Moro Renegades Still A Big Problem In South RP

October 29, 2007 at 10:03 pm | Posted in 1 | Leave a comment

Moro rebels show their might in Al-Barka town in Basilan island in southern Philippines. (Mark Navales/Mindanao Examiner Photo)

ZAMBOANGA CITY, Philippines (Mindanao Examiner / Oct. 29, 2007) – Rogue members of the Moro Islamic Liberation Front (MILF) have become a major headache for the armed revolutionary group which is currently stepping up efforts to arrive at a peaceful solution to the centuries-old Moro problem in southern Philippines.

Major Benjamin Dolorfino, in a recent interview here, said renegade guerrillas have resorted to banditry, kidnapping, and extortion, criminal acts which are condemned by the fundamentalist MILF.

“Their devolution into banditry, kidnapping and extortion – all of which often end in murder – is not only and embarrassment to MILF but also undermines everythingit is attempting to achieve,” Dolorfino said citing the seriousness of the MILF peace panel to end the conflict in Mindanao.

“That is why the MILF is not merely helping the government tracks down these deserters, but in some cases is actually leading the effort to suppress them,” he said.

Dolofino said the MILF also joined government troops in searching for kidnapped Italian priest Giancarlo Bossi taken from his parish by Moro renegades on Mindanao in June. “They were leading the search,” he said.

The MILF is not the only Moro group to be plagued and embarrassed by former members who have turned to crime but also some lost commands of the Moro National Liberation Front (MNLF), as well, which signed a peace agreement with the government after 30 years of fighting.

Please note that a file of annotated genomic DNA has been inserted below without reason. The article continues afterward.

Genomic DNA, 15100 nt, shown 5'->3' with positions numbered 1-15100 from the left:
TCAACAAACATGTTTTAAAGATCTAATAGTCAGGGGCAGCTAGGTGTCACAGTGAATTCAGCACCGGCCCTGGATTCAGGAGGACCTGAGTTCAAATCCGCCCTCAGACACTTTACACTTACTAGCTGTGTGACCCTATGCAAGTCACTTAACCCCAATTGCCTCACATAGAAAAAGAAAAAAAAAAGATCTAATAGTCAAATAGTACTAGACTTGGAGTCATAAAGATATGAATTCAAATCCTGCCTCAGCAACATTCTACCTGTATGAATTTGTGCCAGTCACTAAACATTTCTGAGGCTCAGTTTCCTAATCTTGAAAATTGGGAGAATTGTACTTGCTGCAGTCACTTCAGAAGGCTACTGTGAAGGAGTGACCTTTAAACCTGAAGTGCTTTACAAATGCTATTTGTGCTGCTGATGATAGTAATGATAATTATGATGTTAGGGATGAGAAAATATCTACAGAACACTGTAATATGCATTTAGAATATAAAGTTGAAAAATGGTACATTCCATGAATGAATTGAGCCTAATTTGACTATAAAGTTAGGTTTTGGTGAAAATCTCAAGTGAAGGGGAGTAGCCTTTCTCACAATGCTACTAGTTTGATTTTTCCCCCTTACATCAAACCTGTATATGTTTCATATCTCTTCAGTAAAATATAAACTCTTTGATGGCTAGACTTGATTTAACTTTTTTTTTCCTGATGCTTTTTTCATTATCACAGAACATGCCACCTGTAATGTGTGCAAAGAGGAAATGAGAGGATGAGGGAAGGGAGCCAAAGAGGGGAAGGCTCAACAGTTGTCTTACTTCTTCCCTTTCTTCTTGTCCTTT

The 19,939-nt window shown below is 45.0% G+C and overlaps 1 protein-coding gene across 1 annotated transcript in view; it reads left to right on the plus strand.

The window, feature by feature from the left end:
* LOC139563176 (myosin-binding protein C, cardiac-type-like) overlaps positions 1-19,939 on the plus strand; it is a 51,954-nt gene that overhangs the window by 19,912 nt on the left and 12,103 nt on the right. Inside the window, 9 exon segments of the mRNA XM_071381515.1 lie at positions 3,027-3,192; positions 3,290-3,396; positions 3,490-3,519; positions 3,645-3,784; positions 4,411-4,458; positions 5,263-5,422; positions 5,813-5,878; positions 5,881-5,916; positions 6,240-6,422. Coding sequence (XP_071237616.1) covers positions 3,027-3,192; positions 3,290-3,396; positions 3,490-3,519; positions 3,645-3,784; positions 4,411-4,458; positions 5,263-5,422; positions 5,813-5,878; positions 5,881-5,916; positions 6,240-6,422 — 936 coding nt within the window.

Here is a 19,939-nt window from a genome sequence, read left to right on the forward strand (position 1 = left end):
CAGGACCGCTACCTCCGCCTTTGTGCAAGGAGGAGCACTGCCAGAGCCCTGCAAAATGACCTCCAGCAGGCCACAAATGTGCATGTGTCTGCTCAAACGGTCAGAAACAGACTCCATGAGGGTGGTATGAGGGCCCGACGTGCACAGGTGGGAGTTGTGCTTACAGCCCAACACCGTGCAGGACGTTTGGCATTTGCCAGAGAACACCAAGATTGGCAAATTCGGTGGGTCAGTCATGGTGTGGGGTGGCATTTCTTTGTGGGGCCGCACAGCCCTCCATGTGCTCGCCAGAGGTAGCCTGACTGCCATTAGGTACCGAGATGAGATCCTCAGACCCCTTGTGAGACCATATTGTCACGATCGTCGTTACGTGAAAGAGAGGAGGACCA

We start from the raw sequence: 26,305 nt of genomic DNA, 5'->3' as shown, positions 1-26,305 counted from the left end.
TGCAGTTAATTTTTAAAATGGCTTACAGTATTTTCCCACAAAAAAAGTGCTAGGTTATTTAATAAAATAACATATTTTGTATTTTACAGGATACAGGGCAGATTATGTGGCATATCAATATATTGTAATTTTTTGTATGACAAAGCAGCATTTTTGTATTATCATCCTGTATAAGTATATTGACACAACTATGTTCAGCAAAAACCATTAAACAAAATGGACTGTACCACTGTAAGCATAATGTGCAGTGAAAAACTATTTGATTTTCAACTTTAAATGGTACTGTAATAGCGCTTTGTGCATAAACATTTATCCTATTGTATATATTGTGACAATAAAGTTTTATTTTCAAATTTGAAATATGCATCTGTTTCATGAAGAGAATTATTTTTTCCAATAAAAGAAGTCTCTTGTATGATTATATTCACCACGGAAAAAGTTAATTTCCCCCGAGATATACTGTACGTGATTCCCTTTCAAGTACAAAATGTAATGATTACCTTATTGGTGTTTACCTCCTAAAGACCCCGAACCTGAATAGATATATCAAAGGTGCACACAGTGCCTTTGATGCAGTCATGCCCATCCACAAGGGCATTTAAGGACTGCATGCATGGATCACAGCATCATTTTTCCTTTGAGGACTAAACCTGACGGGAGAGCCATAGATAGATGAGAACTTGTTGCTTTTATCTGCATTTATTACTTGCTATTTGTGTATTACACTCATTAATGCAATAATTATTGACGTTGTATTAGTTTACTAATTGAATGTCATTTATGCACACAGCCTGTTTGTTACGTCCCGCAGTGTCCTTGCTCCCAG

Unfortunately, not all of the MNLF unit commanders are ready to give up their arms, including Datukan Samad whom the MNLF refers to as the “lost command.”

In May, Samad and nine of his men kidnapped German treasure hunter named Thomas Wallraf, his wife and a Filipino couple they were entertaining, in Pikit town in North Cotabato province.

Even before police could intervene, the MNLF asked rival MILF chief Murad Ebrahim to send his men after Samad who was operating near the MILF territory around Pikit.

MILF spokesman Eid Kabalu said the MILF fighters tracked and surrounded Samad near Pagalungan and asked him to surrender his hostage who refused at first but changed mind after MILF fired a rocket-propelled grenade near his position.

Norodin Matalam, vice mayor of Pagalungan town, praised the Moro groups for what he called their “spontaneous involvement” in recovering the hostages.

Samad’s Lost Command is but one of many such groups of former guerillas and terrorists that have left their parent organizations to turn independent contractors; they no longer fight for a cause –if they ever did – but for profit and to survive; some, like the notorious “Commander Kiddie,” who have turned to be professional kidnapper.

Commander Kiddie, or Abusalam Akiddin, as he is known when he led a Moro guerilla column, has a reputation for taking hostages and holding them for ransom. That reputation is so pronounced that even the Moro leadership believed it was he who had abducted Father Bossi, although the MILF leadership “pointed the finger” at Commander Kiddie, as Agence France-Presse noted, he had since denied playing any role in this particular incident

Major General Nehemas Pajarito, who as commander of forces in the area is well acquainted with the rogue commander, believed Akiddin did not hold the priest saying that authorities are “still investigating his possible involvement” in the kidnapping.

Commander Abubakar leads another Lost Command, lamented an MILF spokesman; Abubakar’s group is believed to be behind the bus and bus terminal bombings in May and June.

Major Randolph Cabangbang of the Eastern Mindanao Command told reporters that Abubakar’s lost command has sought to extort money from the Weena bus company, a family-owned business that operates at least 200 buses.

Abelerdo Gamilla, the company’s operation manager in Davao City, says the group has carried out 17 attacks on his company since 2002; at least nine people have been killed ang 48 others injured in three such bombings since May.

In each case, said Major Cabangbang, “extortion was the reason behind the attacks.” (Candido Aparece Jr.)

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